I was feeling neighborly, so when the family next door broke the news that they were moving, I asked if there was anything I could do to help. Next thing I knew, I was knee-deep in a larder full of books. “Take as many as you like,” urged my neighbor Louise, “you’ll be doing us a huge favor.” It was a veritable treasure trove of books on cooking that had been stashed away for decades and, ultimately, forgotten.
By way of introduction, that’s how I found What’s Cooking Down in Maine.
Before local and sustainability became the buzzwords they are today, Maine folk used what resources were around—pork, deer, potatoes, apples, roadside greens and, of course, lobster—to feed their families. Willan C. Roux, the author of this book, is one such Mainer, and his collection of recipes for simple, down-to-earth meals comes from another local resource: the people who live there (or did—the book was first published in 1964). Some of the recipes included were passed down for generations, others invented by friends of his at the time, still others according to local lore, but all are shared in a palpably personal tone with anecdotes to boot, straight from the mouth of Roux. Like the food he describes, his style is basic. His humor is ham on wry. Here’s a telling example from the chapter called “Meat and Such:”
Baked Chicken Legs
There’s a modern touch to this one: aluminum foil. I like the simplicity and brevity of Arlene Lubee’s recipe: Dip chicken legs in canned milk, roll in seasoned cornflake crumbs, place on a cookie sheet lined with aluminum foil, thick side up. Bake in 350 to 400 degree oven until brown. No need of turning. Try the same with pork chops. Any questions?1
You needn’t fear any long-winded reminiscences, however; his stories are quick and colorful, fun and funny, and always relevant. Here’s one of my favorites:
On an Engine’s Exhaust Pipe
This may sound pretty silly to you, but if you ever have a chance to do it, don’t miss it. It happened this way: Carl Skillings and I were codfishing one fine fall morning, near Half Way Rock, and doing all right until the dogfish found us. It was getting on toward noon anyway and we were hungry. We hailed a friend of Carl’s who was hauling traps near-by and borrowed a couple of lobsters from him. In no time the tails were split, the claws removed and cracked, and they were laid end to end on the exposed exhaust pipe. (We discarded the bodies.)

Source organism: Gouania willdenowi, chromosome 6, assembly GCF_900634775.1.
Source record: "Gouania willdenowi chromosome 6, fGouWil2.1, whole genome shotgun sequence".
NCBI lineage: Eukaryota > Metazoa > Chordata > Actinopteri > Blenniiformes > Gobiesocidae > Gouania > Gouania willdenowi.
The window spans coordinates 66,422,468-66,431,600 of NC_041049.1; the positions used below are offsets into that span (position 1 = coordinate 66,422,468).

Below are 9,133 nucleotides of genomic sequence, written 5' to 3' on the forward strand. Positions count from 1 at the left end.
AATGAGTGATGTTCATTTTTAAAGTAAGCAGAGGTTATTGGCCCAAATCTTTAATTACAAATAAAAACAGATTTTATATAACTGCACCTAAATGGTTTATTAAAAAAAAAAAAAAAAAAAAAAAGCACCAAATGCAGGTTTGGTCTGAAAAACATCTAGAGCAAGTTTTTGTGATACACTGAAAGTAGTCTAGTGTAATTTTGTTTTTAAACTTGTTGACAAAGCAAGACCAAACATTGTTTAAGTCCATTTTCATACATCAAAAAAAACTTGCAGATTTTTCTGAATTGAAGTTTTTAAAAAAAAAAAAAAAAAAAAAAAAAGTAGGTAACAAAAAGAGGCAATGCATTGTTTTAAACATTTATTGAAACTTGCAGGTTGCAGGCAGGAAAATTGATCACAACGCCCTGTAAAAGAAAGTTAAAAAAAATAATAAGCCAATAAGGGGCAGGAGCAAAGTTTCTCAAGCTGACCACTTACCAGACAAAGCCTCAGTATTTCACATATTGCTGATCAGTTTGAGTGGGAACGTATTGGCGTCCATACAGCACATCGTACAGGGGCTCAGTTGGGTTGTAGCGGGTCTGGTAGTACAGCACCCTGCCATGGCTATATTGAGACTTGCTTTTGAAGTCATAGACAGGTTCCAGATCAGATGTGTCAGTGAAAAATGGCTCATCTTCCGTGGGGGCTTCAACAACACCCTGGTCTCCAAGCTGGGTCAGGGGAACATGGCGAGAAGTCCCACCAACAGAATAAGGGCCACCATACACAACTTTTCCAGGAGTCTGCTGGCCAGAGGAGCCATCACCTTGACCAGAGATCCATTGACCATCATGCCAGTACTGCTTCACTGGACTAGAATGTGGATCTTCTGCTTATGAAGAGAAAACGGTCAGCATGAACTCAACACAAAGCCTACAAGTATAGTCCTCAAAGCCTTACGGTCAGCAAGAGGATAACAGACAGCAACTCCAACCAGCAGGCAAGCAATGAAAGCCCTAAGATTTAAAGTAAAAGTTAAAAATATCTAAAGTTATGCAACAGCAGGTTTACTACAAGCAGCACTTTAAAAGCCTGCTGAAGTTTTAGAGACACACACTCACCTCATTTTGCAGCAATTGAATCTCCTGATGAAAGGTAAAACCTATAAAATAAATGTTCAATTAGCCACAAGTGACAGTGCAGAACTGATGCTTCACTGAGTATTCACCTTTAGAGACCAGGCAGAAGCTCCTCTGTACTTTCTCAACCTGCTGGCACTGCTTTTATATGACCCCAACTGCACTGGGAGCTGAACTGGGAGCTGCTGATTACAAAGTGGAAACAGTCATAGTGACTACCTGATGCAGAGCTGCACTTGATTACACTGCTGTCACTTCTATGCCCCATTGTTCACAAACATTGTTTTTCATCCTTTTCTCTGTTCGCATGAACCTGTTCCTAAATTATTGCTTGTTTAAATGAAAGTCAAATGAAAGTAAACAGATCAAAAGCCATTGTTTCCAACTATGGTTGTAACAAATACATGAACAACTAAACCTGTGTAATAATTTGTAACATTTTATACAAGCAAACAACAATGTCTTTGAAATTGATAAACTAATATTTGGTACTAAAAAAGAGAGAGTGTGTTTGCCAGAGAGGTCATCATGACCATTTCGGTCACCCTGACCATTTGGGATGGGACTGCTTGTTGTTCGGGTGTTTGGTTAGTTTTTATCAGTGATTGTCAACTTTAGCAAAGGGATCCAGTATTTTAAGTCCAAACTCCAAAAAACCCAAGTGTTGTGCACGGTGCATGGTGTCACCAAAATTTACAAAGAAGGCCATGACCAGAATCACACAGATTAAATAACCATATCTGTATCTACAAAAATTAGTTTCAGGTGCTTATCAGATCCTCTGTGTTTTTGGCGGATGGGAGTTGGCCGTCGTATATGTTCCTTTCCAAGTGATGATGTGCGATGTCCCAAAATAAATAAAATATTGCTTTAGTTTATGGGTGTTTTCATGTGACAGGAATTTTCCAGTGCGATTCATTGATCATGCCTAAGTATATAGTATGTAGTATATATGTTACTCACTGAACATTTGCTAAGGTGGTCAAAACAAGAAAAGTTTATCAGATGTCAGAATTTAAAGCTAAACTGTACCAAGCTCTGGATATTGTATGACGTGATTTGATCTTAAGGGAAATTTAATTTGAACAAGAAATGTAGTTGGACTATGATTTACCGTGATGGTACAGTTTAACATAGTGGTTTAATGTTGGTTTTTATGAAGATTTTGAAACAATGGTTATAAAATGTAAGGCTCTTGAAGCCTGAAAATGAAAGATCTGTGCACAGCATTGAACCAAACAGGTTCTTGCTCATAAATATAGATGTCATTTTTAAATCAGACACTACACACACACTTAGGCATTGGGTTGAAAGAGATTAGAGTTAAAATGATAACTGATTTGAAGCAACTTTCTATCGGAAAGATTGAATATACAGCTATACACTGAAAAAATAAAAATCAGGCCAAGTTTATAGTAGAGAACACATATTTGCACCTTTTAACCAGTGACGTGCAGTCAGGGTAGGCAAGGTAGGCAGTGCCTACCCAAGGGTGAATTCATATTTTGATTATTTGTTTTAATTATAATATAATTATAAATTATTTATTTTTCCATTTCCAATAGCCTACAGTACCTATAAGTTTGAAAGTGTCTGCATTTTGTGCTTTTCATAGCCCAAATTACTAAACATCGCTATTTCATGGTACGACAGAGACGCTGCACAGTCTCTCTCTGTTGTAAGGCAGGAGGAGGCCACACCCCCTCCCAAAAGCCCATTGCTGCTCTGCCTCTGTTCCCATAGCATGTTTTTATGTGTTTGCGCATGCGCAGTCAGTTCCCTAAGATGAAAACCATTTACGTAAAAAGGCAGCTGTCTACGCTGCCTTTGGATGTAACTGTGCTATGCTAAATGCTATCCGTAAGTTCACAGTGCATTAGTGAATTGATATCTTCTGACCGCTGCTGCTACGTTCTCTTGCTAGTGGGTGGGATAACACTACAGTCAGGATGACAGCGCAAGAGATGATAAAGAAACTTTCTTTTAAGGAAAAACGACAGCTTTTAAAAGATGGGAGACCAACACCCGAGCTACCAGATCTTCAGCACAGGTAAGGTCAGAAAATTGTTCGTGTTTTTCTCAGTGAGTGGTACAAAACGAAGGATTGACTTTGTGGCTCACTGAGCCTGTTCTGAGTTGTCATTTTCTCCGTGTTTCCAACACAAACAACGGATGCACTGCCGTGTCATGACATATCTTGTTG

Soon we were eating them with cold beer as a chaser. Food for the gods? Well, maybe not, but at the time it seemed so!2
I found myself lulled into the rhythm of Roux’s writing from the outset—like listening to an amicable uncle—and to my utter delight, in the first chapter no less, I thought I’d met my maker (of food, of course) when my eyes fell on the following recipe name: “Back Cove Lobster Glop.” I will not include the recipe in this review, for in this case, the name’s the thing!
Of special note are the recipes strewn throughout the book that hail from L.L. Bean (the founder of the company of the same name) and “Chicken a la Chamberlain” (that’s Joshua Chamberlain—great fun for any civil war buff who likes to cook).
The scope of What’s Cooking Down in Maine is not grand, nor is its presentation grandiloquent. If it’s highfalutin or frilly you are after, you will be hard-pressed to find it. The fanciest it gets is its design, which I’d sooner call cute: modest illustrations of Maine food (or food to be) by Warren Spaulding, with child-like limericks underneath, serve to divide the chapters. In a postlogue of sorts called “Hail and Farewell,” Roux reminds us: “This book does not pretend to be all-inclusive: it is a sampler. Thus if it whets your appetite and brings you into a closer rapport with all Maine cookery, it will have achieved its purpose. And I will have done you a favor.”3
Caveat emptor: this book cannot be bought at Barnes & Noble or Powell’s. It should not be any problem, however, to order it from a local used book store (the book had nine printings). It is readily available online through Amazon, Abebooks, AddAll and Ebay, to name a few.
1 Willan C. Roux, What’s Cooking Down in Maine (Maine: Down East Books, 1964) 70.
2 Roux 5-6.
3 Roux 127.